2006-07-22

The Bemidji Statement On Seventh Generation Guardianship

[Updated 2006.10.23 21:51 EDT: Corrected year: 175 years from now is 2181, not 2176.]

The 14th Protecting Mother Earth Conference took place July 6-9, 2006 at the Leech Lake Memorial Pow-Wow Grounds of the Leech Lake Band of the Ojibwe Nation (Anishinaabe), outside the town of Bemidji, Minnesota. The Bemidji Statement on Seventh Generation Guardianship was released by the Indigenous Environmental Network on July 6, the first day of the conference:

During the winter months of 2005-2006, several handfuls of people from numerous places throughout North America came together at two different locations to create The Bemidji Statement on Seventh Generation Guardianship (Bemidji Statement). ...

[The Statement] is intended for individuals or small groups of individuals to take guardianship responsibility for one piece of the web of life and protect or restore that one piece for this and future generations. Examples of these web pieces could be as broad as the water or the birds or as specific as a certain pond or a certain type of fish. A family may choose to assume guardianship for the area immediately [around] their home, a community may watch over a much larger area, a government or institution may stand guard over all within their jurisdiction. The important thing is that guardians who assume this responsibility learn everything they can about that which they have chosen, they assess and monitor the chosen piece of the web of life, restore it when necessary, and report the status of their responsibilities to other guardians.

From the smallest unit of society to the largest unit of government, we can protect, enhance, and restore the inheritance of the Seventh Generation to come. Consider becoming a Guardian in your community.

- Introduction to the Bemidji Statement by the Indigenous Environmental Network.
The Bemidji Statement itself is not much longer. For me, the most compelling section is the questions it asks:
  • Who guards this web of life that nurtures and sustains us all?
  • Who watches out for the land, the sky, the fire, and the water?
  • Who watches out for our relatives that swim, fly, walk, or crawl?
  • Who watches out for the plants that are rooted in our Mother Earth?
  • Who watches out for the life-giving spirits that reside in the underworld?
  • Who tends the languages of the people and the land?
  • Who tends the children and the families?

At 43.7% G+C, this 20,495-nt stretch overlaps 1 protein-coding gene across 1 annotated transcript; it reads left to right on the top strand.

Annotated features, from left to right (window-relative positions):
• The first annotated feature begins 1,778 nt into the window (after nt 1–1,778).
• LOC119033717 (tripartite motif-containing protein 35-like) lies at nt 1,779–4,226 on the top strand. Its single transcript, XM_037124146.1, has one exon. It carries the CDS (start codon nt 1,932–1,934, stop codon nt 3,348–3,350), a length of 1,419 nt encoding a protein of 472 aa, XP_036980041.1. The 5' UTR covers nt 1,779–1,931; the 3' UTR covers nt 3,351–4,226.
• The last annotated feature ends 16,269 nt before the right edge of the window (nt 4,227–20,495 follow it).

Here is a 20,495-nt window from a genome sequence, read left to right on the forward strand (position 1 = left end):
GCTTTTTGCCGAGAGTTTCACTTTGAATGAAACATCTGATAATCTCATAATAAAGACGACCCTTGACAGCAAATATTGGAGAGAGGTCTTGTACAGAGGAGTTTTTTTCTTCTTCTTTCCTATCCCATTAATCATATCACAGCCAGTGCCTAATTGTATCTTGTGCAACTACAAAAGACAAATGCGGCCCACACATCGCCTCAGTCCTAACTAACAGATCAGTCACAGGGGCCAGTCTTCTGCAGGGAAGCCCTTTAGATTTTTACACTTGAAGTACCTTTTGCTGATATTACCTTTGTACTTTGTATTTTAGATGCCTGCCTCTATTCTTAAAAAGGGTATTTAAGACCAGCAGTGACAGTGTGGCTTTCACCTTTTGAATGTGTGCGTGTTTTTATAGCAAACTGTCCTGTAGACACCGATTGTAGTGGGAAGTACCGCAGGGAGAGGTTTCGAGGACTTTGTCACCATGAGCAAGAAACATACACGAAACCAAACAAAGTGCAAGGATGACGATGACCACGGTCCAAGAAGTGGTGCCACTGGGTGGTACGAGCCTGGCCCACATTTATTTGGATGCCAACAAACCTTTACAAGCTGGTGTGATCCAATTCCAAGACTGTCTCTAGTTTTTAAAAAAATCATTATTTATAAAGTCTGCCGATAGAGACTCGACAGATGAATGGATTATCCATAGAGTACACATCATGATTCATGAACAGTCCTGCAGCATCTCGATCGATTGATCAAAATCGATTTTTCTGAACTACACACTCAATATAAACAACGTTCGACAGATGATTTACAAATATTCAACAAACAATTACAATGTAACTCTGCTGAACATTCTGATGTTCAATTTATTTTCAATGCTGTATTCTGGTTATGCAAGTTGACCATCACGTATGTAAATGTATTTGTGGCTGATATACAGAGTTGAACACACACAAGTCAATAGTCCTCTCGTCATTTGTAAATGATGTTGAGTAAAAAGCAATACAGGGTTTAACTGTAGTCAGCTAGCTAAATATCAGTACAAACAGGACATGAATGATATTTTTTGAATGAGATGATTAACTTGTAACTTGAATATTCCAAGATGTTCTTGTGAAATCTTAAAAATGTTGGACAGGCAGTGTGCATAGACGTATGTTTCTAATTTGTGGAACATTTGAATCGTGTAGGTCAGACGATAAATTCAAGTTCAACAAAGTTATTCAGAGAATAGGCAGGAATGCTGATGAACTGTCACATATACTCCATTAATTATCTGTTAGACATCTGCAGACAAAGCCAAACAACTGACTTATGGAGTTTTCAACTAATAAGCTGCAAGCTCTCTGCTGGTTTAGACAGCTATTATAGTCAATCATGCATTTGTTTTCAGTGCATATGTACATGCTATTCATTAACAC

• Who tends the peacekeepers in our communities?
and answers:
  • We tend the relationships.
  • We work to prevent harm.
  • We create the conditions for health and wholeness.
  • We teach the culture and we tell the stories.
  • We have the sacred right and obligation to protect the common wealth of our lands and the common health of our people and all our relations for this generation and seven generations to come. We are the Guardians for the Seventh Generation.
The seventh generation would be my great-grandchildren's great-grandchildren's children. (If I had, or were going to have, any children to begin with.) If a generation occurs within the range of 20-30 years, we're talking 140-210 years. Call it 175 years from now.

It's the year 2176 2181. It's hard for me to imagine anything I can do to stave off or reduce the multiple disasters which we will have caused. The Great Extinction. Global desertification. The Water Wars. The Diaspora Wars. Without intervention, the greenhouse gases already in the atmosphere will persist for hundreds of years. If we start working on it now, things may have started cooling down by 2176. But by then every place I have ever lived will have been under water for decades.

My little corner of the earth, my garden, is doomed to be drowned by the rising oceans before the seventh generation sees its first dawn. I want to get to higher ground. Now.

Yet I feel compelled to act as a guardian of my little area of the world, for as long as it, and I, last. Though I have always had, and expect I always will have, a troubled relationship with "community," perhaps there is one I can be part of which will "watch over a much larger area." It is my belief, my hope, that collectively we will create, and find in each other, that community.

In this light, when I re-read the introduction, I find I am already doing much of what is asked of me, what is my responsibility, as guardian:
  • Learn everything [I] can about that which [I] have chosen.
  • Assess and monitor [my] chosen piece of the web of life.
  • Restore it when necessary.
  • Report the status of their responsibilities to other guardians.
Let all gardeners also be guardians of their patch of earth. To my fellow guardian gardeners, this blog is my ongoing report. Here I will share what I know and learn about, the health of, and my attempts at restoration of, my "chosen piece of the web of life."

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1 comment:

Wayne said...

Although I stray periodically that's exactly why do what I do. Doesn't matter how big or small your patch of earth is - it's the same thing.

I was really pleased to read this - my thoughts reflected here, like a perfect mirror. I look around me at the hundreds of fellow Oglethorpe Countians, good rural people they are, and realize that virtually none sees anything of responsibility in how they protect and nurture their patch of earth. Multiply that lack by a million.

It seems to be a rare trait. I wonder how it could be encouraged.